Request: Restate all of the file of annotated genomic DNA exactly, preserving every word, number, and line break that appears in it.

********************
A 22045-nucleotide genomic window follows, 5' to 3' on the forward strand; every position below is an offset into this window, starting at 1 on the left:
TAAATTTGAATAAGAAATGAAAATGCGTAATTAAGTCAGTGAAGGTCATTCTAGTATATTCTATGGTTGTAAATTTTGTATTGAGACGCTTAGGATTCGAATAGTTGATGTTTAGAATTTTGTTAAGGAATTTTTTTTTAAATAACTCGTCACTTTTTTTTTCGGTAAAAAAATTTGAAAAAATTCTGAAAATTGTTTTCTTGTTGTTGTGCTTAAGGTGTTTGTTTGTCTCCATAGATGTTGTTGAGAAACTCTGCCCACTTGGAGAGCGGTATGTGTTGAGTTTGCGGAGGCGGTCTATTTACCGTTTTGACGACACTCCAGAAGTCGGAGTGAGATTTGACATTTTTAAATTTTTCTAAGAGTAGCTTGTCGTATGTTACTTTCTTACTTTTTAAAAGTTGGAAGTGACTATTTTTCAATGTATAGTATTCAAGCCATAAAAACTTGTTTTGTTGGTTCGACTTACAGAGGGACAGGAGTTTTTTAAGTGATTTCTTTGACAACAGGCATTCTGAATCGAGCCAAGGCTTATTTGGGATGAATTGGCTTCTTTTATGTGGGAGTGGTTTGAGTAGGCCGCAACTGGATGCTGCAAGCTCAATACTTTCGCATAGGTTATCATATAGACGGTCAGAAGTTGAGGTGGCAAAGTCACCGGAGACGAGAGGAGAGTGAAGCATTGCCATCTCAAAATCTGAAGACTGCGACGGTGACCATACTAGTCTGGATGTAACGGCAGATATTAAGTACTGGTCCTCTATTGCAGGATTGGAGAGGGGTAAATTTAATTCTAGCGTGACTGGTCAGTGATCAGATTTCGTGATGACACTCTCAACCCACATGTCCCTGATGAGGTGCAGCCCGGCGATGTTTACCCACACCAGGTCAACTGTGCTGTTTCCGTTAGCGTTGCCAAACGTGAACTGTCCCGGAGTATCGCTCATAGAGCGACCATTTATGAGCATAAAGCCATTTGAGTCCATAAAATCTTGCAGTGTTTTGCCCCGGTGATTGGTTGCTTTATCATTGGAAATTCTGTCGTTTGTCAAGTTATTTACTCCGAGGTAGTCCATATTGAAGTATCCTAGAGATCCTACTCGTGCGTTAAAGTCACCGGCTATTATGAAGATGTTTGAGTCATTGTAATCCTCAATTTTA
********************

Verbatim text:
A 22045-nucleotide genomic window follows, 5' to 3' on the forward strand; every position below is an offset into this window, starting at 1 on the left:
TAAATTTGAATAAGAAATGAAAATGCGTAATTAAGTCAGTGAAGGTCATTCTAGTATATTCTATGGTTGTAAATTTTGTATTGAGACGCTTAGGATTCGAATAGTTGATGTTTAGAATTTTGTTAAGGAATTTTTTTTTAAATAACTCGTCACTTTTTTTTTCGGTAAAAAAATTTGAAAAAATTCTGAAAATTGTTTTCTTGTTGTTGTGCTTAAGGTGTTTGTTTGTCTCCATAGATGTTGTTGAGAAACTCTGCCCACTTGGAGAGCGGTATGTGTTGAGTTTGCGGAGGCGGTCTATTTACCGTTTTGACGACACTCCAGAAGTCGGAGTGAGATTTGACATTTTTAAATTTTTCTAAGAGTAGCTTGTCGTATGTTACTTTCTTACTTTTTAAAAGTTGGAAGTGACTATTTTTCAATGTATAGTATTCAAGCCATAAAAACTTGTTTTGTTGGTTCGACTTACAGAGGGACAGGAGTTTTTTAAGTGATTTCTTTGACAACAGGCATTCTGAATCGAGCCAAGGCTTATTTGGGATGAATTGGCTTCTTTTATGTGGGAGTGGTTTGAGTAGGCCGCAACTGGATGCTGCAAGCTCAATACTTTCGCATAGGTTATCATATAGACGGTCAGAAGTTGAGGTGGCAAAGTCACCGGAGACGAGAGGAGAGTGAAGCATTGCCATCTCAAAATCTGAAGACTGCGACGGTGACCATACTAGTCTGGATGTAACGGCAGATATTAAGTACTGGTCCTCTATTGCAGGATTGGAGAGGGGTAAATTTAATTCTAGCGTGACTGGTCAGTGATCAGATTTCGTGATGACACTCTCAACCCACATGTCCCTGATGAGGTGCAGCCCGGCGATGTTTACCCACACCAGGTCAACTGTGCTGTTTCCGTTAGCGTTGCCAAACGTGAACTGTCCCGGAGTATCGCTCATAGAGCGACCATTTATGAGCATAAAGCCATTTGAGTCCATAAAATCTTGCAGTGTTTTGCCCCGGTGATTGGTTGCTTTATCATTGGAAATTCTGTCGTTTGTCAAGTTATTTACTCCGAGGTAGTCCATATTGAAGTATCCTAGAGATCCTACTCGTGCGTTAAAGTCACCGGCTATTATGAAGATGTTTGAGTCATTGTAATCCTCAATTTTA